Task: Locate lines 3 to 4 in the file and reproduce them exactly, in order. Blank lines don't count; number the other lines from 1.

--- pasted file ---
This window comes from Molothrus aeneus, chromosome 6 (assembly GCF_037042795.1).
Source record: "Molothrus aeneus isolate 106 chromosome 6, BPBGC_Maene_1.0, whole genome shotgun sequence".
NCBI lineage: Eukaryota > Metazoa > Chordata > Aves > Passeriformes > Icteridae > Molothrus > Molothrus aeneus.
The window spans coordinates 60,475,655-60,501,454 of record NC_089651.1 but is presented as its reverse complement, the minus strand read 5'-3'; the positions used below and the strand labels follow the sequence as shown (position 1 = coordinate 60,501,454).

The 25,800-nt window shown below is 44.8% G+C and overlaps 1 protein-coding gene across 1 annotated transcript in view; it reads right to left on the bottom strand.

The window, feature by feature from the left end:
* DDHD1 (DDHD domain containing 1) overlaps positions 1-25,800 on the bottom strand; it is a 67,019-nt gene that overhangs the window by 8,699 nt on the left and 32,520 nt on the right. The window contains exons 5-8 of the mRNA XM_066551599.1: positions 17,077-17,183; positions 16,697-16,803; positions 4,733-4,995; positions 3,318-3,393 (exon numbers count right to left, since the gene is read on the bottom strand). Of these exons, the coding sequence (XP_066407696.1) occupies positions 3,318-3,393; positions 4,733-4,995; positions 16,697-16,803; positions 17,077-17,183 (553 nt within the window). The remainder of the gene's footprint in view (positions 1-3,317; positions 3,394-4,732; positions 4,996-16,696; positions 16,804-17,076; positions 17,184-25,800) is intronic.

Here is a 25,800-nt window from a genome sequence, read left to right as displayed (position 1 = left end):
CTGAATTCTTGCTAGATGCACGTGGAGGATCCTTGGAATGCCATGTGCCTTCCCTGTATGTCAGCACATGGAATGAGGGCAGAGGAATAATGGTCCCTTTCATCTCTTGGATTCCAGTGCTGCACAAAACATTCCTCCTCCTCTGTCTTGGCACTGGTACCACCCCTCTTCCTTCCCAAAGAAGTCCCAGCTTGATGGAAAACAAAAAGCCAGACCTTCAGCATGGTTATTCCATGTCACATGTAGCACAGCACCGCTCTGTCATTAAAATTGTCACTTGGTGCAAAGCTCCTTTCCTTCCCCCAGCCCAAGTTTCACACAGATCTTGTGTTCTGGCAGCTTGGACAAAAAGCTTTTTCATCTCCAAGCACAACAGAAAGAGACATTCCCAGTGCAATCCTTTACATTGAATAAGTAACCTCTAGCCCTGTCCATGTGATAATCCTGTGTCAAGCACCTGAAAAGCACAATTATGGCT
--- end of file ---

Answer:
NCBI lineage: Eukaryota > Metazoa > Chordata > Aves > Passeriformes > Icteridae > Molothrus > Molothrus aeneus.
The window spans coordinates 60,475,655-60,501,454 of record NC_089651.1 but is presented as its reverse complement, the minus strand read 5'-3'; the positions used below and the strand labels follow the sequence as shown (position 1 = coordinate 60,501,454).